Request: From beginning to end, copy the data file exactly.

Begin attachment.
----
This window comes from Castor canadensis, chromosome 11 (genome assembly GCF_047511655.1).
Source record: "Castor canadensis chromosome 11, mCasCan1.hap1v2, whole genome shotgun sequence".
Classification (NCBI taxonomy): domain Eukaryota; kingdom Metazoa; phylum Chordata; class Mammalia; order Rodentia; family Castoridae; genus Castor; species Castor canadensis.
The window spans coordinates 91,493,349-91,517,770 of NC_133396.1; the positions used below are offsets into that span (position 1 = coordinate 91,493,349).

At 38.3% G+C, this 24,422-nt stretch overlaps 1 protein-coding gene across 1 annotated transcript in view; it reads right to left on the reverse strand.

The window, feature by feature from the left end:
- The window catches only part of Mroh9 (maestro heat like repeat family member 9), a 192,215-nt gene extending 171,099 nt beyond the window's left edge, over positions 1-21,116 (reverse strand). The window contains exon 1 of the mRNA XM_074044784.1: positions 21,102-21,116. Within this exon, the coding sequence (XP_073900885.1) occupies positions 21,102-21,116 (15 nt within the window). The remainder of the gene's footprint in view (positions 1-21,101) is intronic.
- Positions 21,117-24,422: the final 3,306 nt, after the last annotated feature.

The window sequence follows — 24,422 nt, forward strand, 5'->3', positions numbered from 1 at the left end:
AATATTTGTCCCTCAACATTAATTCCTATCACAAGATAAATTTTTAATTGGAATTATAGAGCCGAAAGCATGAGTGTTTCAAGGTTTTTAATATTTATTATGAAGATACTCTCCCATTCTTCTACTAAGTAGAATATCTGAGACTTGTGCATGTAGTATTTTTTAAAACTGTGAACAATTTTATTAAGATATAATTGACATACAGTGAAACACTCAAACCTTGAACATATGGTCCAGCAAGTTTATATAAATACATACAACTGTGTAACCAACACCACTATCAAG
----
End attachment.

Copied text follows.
This window comes from Castor canadensis, chromosome 11 (genome assembly GCF_047511655.1).
Source record: "Castor canadensis chromosome 11, mCasCan1.hap1v2, whole genome shotgun sequence".
Classification (NCBI taxonomy): domain Eukaryota; kingdom Metazoa; phylum Chordata; class Mammalia; order Rodentia; family Castoridae; genus Castor; species Castor canadensis.
The window spans coordinates 91,493,349-91,517,770 of NC_133396.1; the positions used below are offsets into that span (position 1 = coordinate 91,493,349).

At 38.3% G+C, this 24,422-nt stretch overlaps 1 protein-coding gene across 1 annotated transcript in view; it reads right to left on the reverse strand.

The window, feature by feature from the left end:
- The window catches only part of Mroh9 (maestro heat like repeat family member 9), a 192,215-nt gene extending 171,099 nt beyond the window's left edge, over positions 1-21,116 (reverse strand). The window contains exon 1 of the mRNA XM_074044784.1: positions 21,102-21,116. Within this exon, the coding sequence (XP_073900885.1) occupies positions 21,102-21,116 (15 nt within the window). The remainder of the gene's footprint in view (positions 1-21,101) is intronic.
- Positions 21,117-24,422: the final 3,306 nt, after the last annotated feature.

The window sequence follows — 24,422 nt, forward strand, 5'->3', positions numbered from 1 at the left end:
AATATTTGTCCCTCAACATTAATTCCTATCACAAGATAAATTTTTAATTGGAATTATAGAGCCGAAAGCATGAGTGTTTCAAGGTTTTTAATATTTATTATGAAGATACTCTCCCATTCTTCTACTAAGTAGAATATCTGAGACTTGTGCATGTAGTATTTTTTAAAACTGTGAACAATTTTATTAAGATATAATTGACATACAGTGAAACACTCAAACCTTGAACATATGGTCCAGCAAGTTTATATAAATACATACAACTGTGTAACCAACACCACTATCAAG